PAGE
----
I gave a few suggested interview questions and called out a few students to demonstrate how the questions should be answered. Such questions include: Tell me about yourself, where do you see yourself in 5 years, what can you offer us that other people can’t, why should we hire you, tell me about a time you had a goal but you failed to achieve it, what work situation will make you lose your temper and how will your friends describe you among others.

I asked them to use spellcheckers when writing their CV and to avoid submitting photocopied CVs. I encouraged them to respond to a question they don’t know by admitting that they don’t know the answer but they are willing to find out and they should display positivity at all times. I shared various personal examples during the workshop.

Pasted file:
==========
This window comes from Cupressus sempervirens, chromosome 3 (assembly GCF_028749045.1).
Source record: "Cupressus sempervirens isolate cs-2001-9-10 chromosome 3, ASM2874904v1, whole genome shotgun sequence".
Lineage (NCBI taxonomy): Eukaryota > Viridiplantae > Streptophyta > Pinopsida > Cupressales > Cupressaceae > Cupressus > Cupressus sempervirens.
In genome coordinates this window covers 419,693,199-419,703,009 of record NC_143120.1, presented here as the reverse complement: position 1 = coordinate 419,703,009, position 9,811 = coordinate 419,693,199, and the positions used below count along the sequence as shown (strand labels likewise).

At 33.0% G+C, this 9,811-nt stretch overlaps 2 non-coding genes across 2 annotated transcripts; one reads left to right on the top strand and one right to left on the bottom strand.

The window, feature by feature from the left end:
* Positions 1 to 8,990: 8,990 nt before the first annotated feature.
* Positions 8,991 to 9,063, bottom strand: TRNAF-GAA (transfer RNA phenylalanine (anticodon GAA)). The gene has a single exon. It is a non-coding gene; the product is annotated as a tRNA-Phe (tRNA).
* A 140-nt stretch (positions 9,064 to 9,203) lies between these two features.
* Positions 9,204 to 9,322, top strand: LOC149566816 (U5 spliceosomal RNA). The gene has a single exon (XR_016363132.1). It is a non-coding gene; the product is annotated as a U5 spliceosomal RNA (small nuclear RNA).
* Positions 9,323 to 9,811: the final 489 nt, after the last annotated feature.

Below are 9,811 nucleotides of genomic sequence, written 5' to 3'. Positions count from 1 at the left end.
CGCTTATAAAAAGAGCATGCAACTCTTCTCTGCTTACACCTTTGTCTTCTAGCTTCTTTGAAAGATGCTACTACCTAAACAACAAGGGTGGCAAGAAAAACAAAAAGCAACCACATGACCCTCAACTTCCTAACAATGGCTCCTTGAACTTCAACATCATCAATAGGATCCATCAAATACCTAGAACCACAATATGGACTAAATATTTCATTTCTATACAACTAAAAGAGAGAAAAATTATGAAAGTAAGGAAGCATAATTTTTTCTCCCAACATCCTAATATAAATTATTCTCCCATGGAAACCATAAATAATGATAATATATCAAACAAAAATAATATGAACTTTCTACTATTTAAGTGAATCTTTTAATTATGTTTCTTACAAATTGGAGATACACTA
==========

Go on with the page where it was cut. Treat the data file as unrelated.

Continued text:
By the time I finished, so many of the students had questions written out for me. I answered a question about the right way or format to write a CV. I responded by saying that though there are various styles and format, most employers are more about the contents of the CV than the style. Someone asked a question about the chances of anyone who had a second class lower degree classification in securing a job. I told them I had second class lower in my first degree and that they had the opportunity to prove that they had more potential packed into them more than the certificate they carried. I was asked about how I coped as a graduate of engineering in the banking sector. I shared my banking school story with them about how I came 5th in our class of 66 when I started my banking career- we were just about 5 that studied engineering in the class of 66 new entrants, about fifteen were chartered accountants, more than half studied banking and finance or accounting and a substantial number studied marketing. They all laughed as I told them my story of how I challenged the accounting convention of debit being on the left and credit being on the right. I asked them to always ask questions, have a curiosity mindset and read widely. I must have answered about 20 questions- what should you do when you can’t find a job, how do you react when you smile and the interviewer doesn’t smile back, should a candidate gesticulate while answering questions, how do you handle the question of how much you want to be paid, should the candidate tell the interviewer if he has a speech impediment and so on.